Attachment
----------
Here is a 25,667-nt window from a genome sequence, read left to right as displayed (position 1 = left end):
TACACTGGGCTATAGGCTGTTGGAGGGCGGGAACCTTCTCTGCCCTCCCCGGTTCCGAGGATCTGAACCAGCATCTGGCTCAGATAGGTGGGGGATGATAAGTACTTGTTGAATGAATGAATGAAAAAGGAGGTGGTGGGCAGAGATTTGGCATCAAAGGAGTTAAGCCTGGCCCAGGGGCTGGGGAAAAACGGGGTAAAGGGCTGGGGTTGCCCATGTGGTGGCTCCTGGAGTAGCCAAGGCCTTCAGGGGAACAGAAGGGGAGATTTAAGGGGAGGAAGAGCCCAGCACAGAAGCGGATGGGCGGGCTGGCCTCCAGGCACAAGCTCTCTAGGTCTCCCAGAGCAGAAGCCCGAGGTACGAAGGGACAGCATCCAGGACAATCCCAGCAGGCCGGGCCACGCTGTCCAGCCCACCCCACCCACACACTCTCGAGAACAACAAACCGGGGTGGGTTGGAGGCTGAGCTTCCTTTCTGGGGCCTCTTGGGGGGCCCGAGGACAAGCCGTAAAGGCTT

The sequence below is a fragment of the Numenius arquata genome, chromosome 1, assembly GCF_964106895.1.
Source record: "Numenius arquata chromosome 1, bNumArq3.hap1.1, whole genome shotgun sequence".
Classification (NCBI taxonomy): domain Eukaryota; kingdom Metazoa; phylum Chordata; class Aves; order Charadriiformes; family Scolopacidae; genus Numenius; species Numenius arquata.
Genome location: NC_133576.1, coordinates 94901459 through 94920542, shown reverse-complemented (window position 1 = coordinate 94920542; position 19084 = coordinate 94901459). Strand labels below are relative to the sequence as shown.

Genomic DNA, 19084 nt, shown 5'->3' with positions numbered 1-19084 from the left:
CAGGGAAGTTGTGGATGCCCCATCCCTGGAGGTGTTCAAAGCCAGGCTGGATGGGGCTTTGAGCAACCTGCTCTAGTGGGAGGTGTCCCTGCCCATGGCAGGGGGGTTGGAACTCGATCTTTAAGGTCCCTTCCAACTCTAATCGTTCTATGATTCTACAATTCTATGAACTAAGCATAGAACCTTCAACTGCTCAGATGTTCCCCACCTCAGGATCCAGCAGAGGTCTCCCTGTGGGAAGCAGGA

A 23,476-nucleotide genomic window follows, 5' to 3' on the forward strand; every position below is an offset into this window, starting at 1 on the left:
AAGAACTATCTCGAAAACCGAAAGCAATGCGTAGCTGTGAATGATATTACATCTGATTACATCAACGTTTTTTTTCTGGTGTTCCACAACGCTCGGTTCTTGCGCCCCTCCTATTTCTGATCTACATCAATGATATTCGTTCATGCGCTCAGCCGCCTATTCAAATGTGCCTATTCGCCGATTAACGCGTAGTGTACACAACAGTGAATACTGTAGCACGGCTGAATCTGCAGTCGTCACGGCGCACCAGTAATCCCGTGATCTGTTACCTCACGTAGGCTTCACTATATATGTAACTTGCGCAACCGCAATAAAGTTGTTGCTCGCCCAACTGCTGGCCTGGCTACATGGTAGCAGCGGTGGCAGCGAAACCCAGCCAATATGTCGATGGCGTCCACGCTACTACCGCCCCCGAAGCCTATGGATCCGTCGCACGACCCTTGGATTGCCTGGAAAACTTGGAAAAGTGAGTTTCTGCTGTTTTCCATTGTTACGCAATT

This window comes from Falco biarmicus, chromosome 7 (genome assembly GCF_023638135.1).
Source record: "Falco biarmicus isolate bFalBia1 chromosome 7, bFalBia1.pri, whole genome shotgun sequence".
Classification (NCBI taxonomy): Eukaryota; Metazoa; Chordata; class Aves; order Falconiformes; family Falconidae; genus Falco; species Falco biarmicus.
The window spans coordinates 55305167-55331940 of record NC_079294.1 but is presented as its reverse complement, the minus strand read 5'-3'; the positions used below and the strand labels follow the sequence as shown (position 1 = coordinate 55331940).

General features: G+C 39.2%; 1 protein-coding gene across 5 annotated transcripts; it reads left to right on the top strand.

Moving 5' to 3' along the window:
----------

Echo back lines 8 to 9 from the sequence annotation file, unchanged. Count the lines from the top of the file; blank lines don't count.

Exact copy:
CAGGGAAGTTGTGGATGCCCCATCCCTGGAGGTGTTCAAAGCCAGGCTGGATGGGGCTTTGAGCAACCTGCTCTAGTGGGAGGTGTCCCTGCCCATGGCAGGGGGGTTGGAACTCGATCTTTAAGGTCCCTTCCAACTCTAATCGTTCTATGATTCTACAATTCTATGAACTAAGCATAGAACCTTCAACTGCTCAGATGTTCCCCACCTCAGGATCCAGCAGAGGTCTCCCTGTGGGAAGCAGGA

A 23,476-nucleotide genomic window follows, 5' to 3' on the forward strand; every position below is an offset into this window, starting at 1 on the left: